The 28th Congressional District has been blue for many years but it’s also more conservative in
social terms than the usual district progressives have targeted. President Joe Biden won the
newly drawn version of the district by only 7 points in the 2020 election as compared to, say, the
more than 60 percent that he was able to win for the Missouri district, where liberal Rep. Cori
Bush felled the incumbent for the second time in that.

A majority Latino district with a lot of Catholic voters, Texas 28th is a stretch of an area that is
more moderate than the San Antonio region to more moderate voter bases located in Laredo
along within the Rio Grande Valley. While these demographics might indicate that voters in the
district are anti-abortion Local political experts said to Vox that the views of those who support
reproductive rights within the district correspond to those of the state as a whole. Based on the
results of a survey conducted in April of 2022 by the University of Texas poll, Texas voters are
divided regarding the issue with a majority who consider themselves pro-abortion.

“They think that simply because they’re in South Texas and it’s Catholic that it’s a pro-life area.
Texas has a lot in common with national views and some places such as Laredo are
pro-choice,” states George Shipley, a longtime Democratic consultant in Texas who isn’t
associated with any political party.

Organizations and Democrats on the ground claim they’ve witnessed the leak of the Supreme
Court decision energize many voters, including young people and women. “I’m Catholic, and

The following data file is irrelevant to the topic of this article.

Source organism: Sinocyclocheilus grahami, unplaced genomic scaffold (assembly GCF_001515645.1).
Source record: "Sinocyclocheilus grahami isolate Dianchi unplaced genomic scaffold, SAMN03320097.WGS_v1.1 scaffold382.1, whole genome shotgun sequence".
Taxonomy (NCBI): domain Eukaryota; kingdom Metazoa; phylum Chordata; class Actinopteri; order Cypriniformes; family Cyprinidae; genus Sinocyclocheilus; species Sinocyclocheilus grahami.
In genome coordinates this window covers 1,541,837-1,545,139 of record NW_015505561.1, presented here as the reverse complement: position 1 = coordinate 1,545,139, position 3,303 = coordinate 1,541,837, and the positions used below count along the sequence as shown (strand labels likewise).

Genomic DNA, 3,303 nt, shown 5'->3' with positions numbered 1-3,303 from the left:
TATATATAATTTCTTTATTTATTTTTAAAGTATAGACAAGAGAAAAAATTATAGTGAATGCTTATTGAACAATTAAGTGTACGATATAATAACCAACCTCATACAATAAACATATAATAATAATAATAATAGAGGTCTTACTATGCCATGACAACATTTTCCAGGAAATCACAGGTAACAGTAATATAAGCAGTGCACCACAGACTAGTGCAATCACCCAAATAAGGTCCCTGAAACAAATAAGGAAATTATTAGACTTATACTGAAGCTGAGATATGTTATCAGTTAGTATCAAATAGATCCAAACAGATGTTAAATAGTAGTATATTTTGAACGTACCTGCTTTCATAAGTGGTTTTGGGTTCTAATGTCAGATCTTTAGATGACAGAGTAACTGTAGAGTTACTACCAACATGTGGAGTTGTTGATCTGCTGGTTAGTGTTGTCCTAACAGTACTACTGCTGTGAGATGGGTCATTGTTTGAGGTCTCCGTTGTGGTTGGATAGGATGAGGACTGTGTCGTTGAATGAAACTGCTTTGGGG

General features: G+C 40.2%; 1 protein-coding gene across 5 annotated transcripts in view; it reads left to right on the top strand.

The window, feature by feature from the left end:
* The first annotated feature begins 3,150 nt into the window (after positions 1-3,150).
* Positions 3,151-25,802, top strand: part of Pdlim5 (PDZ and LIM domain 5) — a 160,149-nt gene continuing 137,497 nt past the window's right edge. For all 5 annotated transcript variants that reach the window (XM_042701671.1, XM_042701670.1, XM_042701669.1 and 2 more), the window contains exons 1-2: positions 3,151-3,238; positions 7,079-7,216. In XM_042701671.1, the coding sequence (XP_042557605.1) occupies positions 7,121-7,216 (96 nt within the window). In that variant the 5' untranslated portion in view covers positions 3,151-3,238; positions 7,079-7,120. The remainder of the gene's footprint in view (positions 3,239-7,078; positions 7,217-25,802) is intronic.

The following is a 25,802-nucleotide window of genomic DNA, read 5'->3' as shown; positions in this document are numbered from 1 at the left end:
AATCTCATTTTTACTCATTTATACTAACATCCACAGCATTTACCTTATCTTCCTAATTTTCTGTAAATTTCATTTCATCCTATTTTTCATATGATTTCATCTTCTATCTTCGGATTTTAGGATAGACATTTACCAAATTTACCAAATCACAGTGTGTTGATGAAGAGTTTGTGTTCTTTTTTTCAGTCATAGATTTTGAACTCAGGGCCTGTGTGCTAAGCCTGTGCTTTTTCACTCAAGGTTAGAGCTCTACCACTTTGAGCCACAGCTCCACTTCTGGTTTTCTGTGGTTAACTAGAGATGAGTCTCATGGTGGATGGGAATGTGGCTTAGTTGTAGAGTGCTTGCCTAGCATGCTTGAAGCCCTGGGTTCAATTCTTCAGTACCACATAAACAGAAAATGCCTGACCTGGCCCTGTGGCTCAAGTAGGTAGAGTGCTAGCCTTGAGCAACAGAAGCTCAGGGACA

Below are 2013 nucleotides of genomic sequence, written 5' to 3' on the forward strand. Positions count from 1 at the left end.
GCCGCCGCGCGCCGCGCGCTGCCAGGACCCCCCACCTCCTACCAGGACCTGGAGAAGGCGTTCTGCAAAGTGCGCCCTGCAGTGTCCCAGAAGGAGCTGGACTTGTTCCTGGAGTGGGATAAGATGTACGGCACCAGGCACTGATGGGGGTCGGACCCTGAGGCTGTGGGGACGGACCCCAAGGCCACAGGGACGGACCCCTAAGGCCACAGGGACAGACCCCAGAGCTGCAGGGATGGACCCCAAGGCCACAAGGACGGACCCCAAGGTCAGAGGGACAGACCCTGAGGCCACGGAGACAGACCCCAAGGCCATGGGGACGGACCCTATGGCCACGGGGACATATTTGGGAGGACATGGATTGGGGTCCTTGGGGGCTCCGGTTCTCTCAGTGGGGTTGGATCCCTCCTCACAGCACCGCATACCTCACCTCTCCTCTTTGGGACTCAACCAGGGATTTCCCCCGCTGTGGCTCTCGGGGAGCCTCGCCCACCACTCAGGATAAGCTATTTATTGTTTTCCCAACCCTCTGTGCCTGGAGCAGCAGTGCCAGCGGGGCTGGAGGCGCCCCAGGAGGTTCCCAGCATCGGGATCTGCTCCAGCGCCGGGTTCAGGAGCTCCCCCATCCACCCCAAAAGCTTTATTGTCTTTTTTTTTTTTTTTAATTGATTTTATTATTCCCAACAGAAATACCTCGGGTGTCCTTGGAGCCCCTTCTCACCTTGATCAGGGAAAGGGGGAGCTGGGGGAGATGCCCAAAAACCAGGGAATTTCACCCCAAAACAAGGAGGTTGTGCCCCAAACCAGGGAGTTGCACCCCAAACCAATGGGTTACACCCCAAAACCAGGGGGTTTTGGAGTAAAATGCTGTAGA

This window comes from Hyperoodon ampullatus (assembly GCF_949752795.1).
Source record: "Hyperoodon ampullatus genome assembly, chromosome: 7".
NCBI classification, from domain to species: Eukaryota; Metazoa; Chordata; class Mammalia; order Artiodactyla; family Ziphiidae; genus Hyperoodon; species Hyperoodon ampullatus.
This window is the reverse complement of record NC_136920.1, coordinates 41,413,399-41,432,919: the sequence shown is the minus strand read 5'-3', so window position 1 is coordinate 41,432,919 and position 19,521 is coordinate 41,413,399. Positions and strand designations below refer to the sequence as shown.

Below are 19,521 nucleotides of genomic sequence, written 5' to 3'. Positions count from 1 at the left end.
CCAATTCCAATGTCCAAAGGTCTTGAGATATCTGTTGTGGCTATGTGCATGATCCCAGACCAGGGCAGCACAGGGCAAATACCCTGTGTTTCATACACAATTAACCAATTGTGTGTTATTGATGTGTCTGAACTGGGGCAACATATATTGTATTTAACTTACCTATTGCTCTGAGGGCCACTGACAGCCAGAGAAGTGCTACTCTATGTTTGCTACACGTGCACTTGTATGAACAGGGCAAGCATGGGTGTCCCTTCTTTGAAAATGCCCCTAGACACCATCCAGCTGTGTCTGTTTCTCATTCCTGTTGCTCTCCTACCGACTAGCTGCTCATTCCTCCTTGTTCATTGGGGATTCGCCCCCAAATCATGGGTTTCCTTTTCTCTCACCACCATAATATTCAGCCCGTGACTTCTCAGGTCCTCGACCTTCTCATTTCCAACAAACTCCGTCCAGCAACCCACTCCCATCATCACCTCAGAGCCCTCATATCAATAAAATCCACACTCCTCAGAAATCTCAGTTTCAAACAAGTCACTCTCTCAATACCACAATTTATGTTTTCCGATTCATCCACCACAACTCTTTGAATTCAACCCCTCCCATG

yes I’m against abortion however, I’m in favor of women’s rights to decide. I’m sure what transpired has created a reaction that was not seen at the time of 2020,” states Sylvia Bruni who
is the chair of Webb County Democrats, who’s not associated with or supporting any candidate.

However, there’s no way to see if this outrage will translate into the polls. People who are older
and more conservative are more likely to support Cuellar and, generally, the most likely to
attend an election runoff. “There are lots of older people. Also, as you’ve heard when it comes to
runoffs, older people have a vote,” says Susan Korbel who is a member of the Bexar County
Blue Action Democrats and a candidate for the Bexar County commissioner seat, she’s not
backing any of the candidates.

In fact, as it is in all districts there are a few TX-28 residents who are voters who have a single
issue. It is clear that the voters are considering a variety of issues, like the cost of living and
employment as well as the right to abortion.

The result could reveal something about the political party’s future